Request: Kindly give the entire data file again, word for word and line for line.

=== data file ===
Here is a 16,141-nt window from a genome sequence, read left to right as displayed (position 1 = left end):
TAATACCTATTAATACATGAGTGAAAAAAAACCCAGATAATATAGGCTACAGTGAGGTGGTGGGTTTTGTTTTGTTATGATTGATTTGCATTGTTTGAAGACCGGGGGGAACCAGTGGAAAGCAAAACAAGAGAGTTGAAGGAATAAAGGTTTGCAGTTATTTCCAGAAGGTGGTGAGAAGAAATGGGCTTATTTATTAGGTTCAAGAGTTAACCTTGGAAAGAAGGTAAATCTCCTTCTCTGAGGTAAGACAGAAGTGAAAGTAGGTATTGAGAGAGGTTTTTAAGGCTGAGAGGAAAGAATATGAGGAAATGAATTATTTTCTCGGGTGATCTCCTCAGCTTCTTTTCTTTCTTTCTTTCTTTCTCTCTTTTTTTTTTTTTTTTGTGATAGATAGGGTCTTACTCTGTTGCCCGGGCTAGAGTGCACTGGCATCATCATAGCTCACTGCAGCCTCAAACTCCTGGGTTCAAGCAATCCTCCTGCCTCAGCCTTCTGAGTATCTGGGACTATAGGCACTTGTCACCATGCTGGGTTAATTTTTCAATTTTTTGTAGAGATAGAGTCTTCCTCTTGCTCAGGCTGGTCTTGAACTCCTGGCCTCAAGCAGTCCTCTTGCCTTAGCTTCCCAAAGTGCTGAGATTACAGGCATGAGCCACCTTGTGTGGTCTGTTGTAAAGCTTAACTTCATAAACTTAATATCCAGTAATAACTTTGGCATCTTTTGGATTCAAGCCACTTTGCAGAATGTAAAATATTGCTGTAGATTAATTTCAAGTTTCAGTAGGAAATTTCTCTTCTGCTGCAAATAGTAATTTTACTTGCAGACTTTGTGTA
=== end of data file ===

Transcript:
Here is a 16,141-nt window from a genome sequence, read left to right as displayed (position 1 = left end):
TAATACCTATTAATACATGAGTGAAAAAAAACCCAGATAATATAGGCTACAGTGAGGTGGTGGGTTTTGTTTTGTTATGATTGATTTGCATTGTTTGAAGACCGGGGGGAACCAGTGGAAAGCAAAACAAGAGAGTTGAAGGAATAAAGGTTTGCAGTTATTTCCAGAAGGTGGTGAGAAGAAATGGGCTTATTTATTAGGTTCAAGAGTTAACCTTGGAAAGAAGGTAAATCTCCTTCTCTGAGGTAAGACAGAAGTGAAAGTAGGTATTGAGAGAGGTTTTTAAGGCTGAGAGGAAAGAATATGAGGAAATGAATTATTTTCTCGGGTGATCTCCTCAGCTTCTTTTCTTTCTTTCTTTCTTTCTCTCTTTTTTTTTTTTTTTTGTGATAGATAGGGTCTTACTCTGTTGCCCGGGCTAGAGTGCACTGGCATCATCATAGCTCACTGCAGCCTCAAACTCCTGGGTTCAAGCAATCCTCCTGCCTCAGCCTTCTGAGTATCTGGGACTATAGGCACTTGTCACCATGCTGGGTTAATTTTTCAATTTTTTGTAGAGATAGAGTCTTCCTCTTGCTCAGGCTGGTCTTGAACTCCTGGCCTCAAGCAGTCCTCTTGCCTTAGCTTCCCAAAGTGCTGAGATTACAGGCATGAGCCACCTTGTGTGGTCTGTTGTAAAGCTTAACTTCATAAACTTAATATCCAGTAATAACTTTGGCATCTTTTGGATTCAAGCCACTTTGCAGAATGTAAAATATTGCTGTAGATTAATTTCAAGTTTCAGTAGGAAATTTCTCTTCTGCTGCAAATAGTAATTTTACTTGCAGACTTTGTGTA